May I recommend the wikipedia article on the divine name: http://en.wikipedia.org/wiki/Tetragrammaton

The vowel points indicate which word is to be pronounced in place of the divine name, either Adonai or Elohim. 

The other, final mark, is a cantillation mark (http://en.wikipedia.org/wiki/Cantillation), used for chanting the texts. In this case note how this mark is mirrored by the one on the following word (our God)... this indicates that they are to be read together "the Lord our God"

 

Also note that the second and last letter is a "Heh" not a "Het"

Posts 1367
JimTowler | Forum Activity | Replied: Thu, Jul 15 2010 6:49 AM

William Bingham:
Yes I realize it will be extremely tough to "Hear" anything but maybe I can get enough verification through typing about it. 

As the other post (by MJ) above suggests, there are many internet sites with tools and helps.

Consider downloading some of the MP3 files from http://zalag.net/OTstudies/Downloads.htm and listen as you follow along in Logos4. (NOTE that this site claims to be Modern Hebrew) I have no idea if these recordings are considered good, poor, great, whatever ...

I did this a little, with LHI open to the same text. For me, I don't yet know much of the Hebrew alphabet, so I turned on the transliterations too. This does not work too well, as the Hebrew text is Right-to-Left, but each transliteration is Left-to-Right. Also, maybe crank the Program Scaling to 140% or so, and make the font nice and large.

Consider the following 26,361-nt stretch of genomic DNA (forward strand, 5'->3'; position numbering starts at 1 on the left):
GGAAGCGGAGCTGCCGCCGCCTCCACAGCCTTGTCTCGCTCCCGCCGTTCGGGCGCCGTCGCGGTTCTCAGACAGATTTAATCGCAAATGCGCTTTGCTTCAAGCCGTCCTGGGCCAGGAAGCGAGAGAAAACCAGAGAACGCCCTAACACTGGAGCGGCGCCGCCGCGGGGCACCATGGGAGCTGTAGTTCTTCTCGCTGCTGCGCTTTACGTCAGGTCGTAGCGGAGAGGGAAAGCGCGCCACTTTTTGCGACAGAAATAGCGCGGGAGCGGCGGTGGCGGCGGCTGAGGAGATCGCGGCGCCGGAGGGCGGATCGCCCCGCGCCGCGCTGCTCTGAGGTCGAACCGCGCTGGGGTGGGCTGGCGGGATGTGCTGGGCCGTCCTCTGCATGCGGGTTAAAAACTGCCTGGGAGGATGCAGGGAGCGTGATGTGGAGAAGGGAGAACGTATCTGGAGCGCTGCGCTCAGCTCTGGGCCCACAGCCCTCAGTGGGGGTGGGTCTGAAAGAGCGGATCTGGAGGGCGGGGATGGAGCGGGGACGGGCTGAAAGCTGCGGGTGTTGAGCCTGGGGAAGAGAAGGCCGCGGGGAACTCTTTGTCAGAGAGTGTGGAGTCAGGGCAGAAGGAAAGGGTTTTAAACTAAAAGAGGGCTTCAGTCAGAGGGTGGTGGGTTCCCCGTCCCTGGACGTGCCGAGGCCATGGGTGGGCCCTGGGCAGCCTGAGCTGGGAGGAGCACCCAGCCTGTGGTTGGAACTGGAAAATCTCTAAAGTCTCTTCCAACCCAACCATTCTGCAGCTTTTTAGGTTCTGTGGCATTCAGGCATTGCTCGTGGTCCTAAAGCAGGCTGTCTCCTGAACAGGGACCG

Psalm 118 is fun to hear in Hebrew.

I wanted to try Ps 119 but the MP3 file from the above site gives me errors and wont play. I wanted to try and hear the acrostic of Ps 119.

(I have sent the site owner, Pekka, an email about the possible error with the MP3 file for Psalm 119.)

Posts 5337
Kevin Becker | Forum Activity | Replied: Thu, Jul 15 2010 6:53 AM

William,

As has been pointed out before, it is offensive to some to pronounce YHWH in some contexts, be careful.

waw is pronounced vahv (at least that is the way I was taught). ו is transliterated by a w or a v, depending on the scheme you are using. Yahweh is just a transliteration, one that doesn't fully reflect the English phonetic sounds it duplicates.

Edit: In fact in many places waw is spelled vav. You probably have this grammar in your base package, check it out logosres:begbiblheb;ref=bbh.BBH_1.9;off=576

Posts 5613
Todd Phillips | Forum Activity | Replied: Thu, Jul 15 2010 7:22 AM

Damian McGrath:

William,

May I recommend the wikipedia article on the divine name: http://en.wikipedia.org/wiki/Tetragrammaton

This is a good recommendation. And shows that there is no "correct" way:

"In ancient Hebrew, the letter ו, known to modern Hebrew speakers as vav, was a semivowel /w/ (as in English, not as in German) rather than a /v/.[11] The letter is referred to as waw in the academic world. Because the ancient pronunciation differs from the modern pronunciation, it is common today to represent יהוה as YHWH rather than YHVH."

Also in http://en.wikipedia.org/wiki/Vav_%28letter%29#Pronunciation, it is stated:

"Consonantal vav (ו) represents a voiced labiodental fricative (like the English v) in Ashkenazi, European Sephardi, and modern Israeli Hebrew; and a labial-velar approximant (/w/) by most Jews of Eastern origin."

(And then for even more controversy, see: http://en.wikipedia.org/wiki/Jehovah#Hebrew_vowel_points, where the Jehovah pronunciation is defended)

Wiki Links: Enabling Logging / Detailed Search Help - MacBook Pro (2014), ThinkPad E570

Page 1 of 1 (8 items) | RSS